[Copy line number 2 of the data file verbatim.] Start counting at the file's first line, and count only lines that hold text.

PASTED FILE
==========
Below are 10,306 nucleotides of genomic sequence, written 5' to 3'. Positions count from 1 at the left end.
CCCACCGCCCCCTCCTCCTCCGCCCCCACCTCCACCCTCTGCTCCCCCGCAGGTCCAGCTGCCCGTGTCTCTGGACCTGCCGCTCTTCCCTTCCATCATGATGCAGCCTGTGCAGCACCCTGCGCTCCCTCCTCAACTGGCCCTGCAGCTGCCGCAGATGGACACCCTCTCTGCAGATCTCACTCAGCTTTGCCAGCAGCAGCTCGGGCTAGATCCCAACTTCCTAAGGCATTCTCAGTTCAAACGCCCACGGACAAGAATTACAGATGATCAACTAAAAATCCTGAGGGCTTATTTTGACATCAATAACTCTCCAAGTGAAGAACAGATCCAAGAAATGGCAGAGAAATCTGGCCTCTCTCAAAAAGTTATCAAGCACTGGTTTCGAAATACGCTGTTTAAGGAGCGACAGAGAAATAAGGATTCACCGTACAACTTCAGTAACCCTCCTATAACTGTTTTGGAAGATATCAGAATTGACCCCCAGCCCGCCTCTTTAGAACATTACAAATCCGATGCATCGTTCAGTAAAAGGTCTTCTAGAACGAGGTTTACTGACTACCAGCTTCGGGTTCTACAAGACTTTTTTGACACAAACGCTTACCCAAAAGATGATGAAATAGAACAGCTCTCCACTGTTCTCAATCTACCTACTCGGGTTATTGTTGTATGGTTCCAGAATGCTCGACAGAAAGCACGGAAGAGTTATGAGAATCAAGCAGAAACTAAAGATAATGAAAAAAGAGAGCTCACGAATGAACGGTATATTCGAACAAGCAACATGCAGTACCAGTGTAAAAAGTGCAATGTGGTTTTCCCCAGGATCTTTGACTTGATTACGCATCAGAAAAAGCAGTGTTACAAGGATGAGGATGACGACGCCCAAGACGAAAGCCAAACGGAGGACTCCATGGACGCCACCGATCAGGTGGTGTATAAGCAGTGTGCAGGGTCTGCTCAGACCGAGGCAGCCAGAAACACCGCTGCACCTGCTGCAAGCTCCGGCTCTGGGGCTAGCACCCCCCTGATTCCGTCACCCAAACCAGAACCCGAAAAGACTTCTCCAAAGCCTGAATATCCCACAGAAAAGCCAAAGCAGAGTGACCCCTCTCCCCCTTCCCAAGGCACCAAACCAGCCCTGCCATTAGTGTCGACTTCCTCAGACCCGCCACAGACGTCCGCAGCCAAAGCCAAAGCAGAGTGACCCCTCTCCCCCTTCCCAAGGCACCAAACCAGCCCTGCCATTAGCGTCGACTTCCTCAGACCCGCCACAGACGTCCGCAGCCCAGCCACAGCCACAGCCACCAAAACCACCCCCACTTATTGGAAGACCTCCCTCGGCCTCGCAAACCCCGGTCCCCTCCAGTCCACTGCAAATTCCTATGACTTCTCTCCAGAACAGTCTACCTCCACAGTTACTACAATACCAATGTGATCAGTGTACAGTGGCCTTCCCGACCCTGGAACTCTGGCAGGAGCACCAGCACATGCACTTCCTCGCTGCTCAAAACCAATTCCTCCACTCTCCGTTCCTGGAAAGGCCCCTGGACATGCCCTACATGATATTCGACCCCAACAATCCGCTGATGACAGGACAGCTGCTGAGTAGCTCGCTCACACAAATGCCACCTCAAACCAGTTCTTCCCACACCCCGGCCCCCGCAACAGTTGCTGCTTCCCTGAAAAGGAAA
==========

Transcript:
CCCACCGCCCCCTCCTCCTCCGCCCCCACCTCCACCCTCTGCTCCCCCGCAGGTCCAGCTGCCCGTGTCTCTGGACCTGCCGCTCTTCCCTTCCATCATGATGCAGCCTGTGCAGCACCCTGCGCTCCCTCCTCAACTGGCCCTGCAGCTGCCGCAGATGGACACCCTCTCTGCAGATCTCACTCAGCTTTGCCAGCAGCAGCTCGGGCTAGATCCCAACTTCCTAAGGCATTCTCAGTTCAAACGCCCACGGACAAGAATTACAGATGATCAACTAAAAATCCTGAGGGCTTATTTTGACATCAATAACTCTCCAAGTGAAGAACAGATCCAAGAAATGGCAGAGAAATCTGGCCTCTCTCAAAAAGTTATCAAGCACTGGTTTCGAAATACGCTGTTTAAGGAGCGACAGAGAAATAAGGATTCACCGTACAACTTCAGTAACCCTCCTATAACTGTTTTGGAAGATATCAGAATTGACCCCCAGCCCGCCTCTTTAGAACATTACAAATCCGATGCATCGTTCAGTAAAAGGTCTTCTAGAACGAGGTTTACTGACTACCAGCTTCGGGTTCTACAAGACTTTTTTGACACAAACGCTTACCCAAAAGATGATGAAATAGAACAGCTCTCCACTGTTCTCAATCTACCTACTCGGGTTATTGTTGTATGGTTCCAGAATGCTCGACAGAAAGCACGGAAGAGTTATGAGAATCAAGCAGAAACTAAAGATAATGAAAAAAGAGAGCTCACGAATGAACGGTATATTCGAACAAGCAACATGCAGTACCAGTGTAAAAAGTGCAATGTGGTTTTCCCCAGGATCTTTGACTTGATTACGCATCAGAAAAAGCAGTGTTACAAGGATGAGGATGACGACGCCCAAGACGAAAGCCAAACGGAGGACTCCATGGACGCCACCGATCAGGTGGTGTATAAGCAGTGTGCAGGGTCTGCTCAGACCGAGGCAGCCAGAAACACCGCTGCACCTGCTGCAAGCTCCGGCTCTGGGGCTAGCACCCCCCTGATTCCGTCACCCAAACCAGAACCCGAAAAGACTTCTCCAAAGCCTGAATATCCCACAGAAAAGCCAAAGCAGAGTGACCCCTCTCCCCCTTCCCAAGGCACCAAACCAGCCCTGCCATTAGTGTCGACTTCCTCAGACCCGCCACAGACGTCCGCAGCCAAAGCCAAAGCAGAGTGACCCCTCTCCCCCTTCCCAAGGCACCAAACCAGCCCTGCCATTAGCGTCGACTTCCTCAGACCCGCCACAGACGTCCGCAGCCCAGCCACAGCCACAGCCACCAAAACCACCCCCACTTATTGGAAGACCTCCCTCGGCCTCGCAAACCCCGGTCCCCTCCAGTCCACTGCAAATTCCTATGACTTCTCTCCAGAACAGTCTACCTCCACAGTTACTACAATACCAATGTGATCAGTGTACAGTGGCCTTCCCGACCCTGGAACTCTGGCAGGAGCACCAGCACATGCACTTCCTCGCTGCTCAAAACCAATTCCTCCACTCTCCGTTCCTGGAAAGGCCCCTGGACATGCCCTACATGATATTCGACCCCAACAATCCGCTGATGACAGGACAGCTGCTGAGTAGCTCGCTCACACAAATGCCACCTCAAACCAGTTCTTCCCACACCCCGGCCCCCGCAACAGTTGCTGCTTCCCTGAAAAGGAAA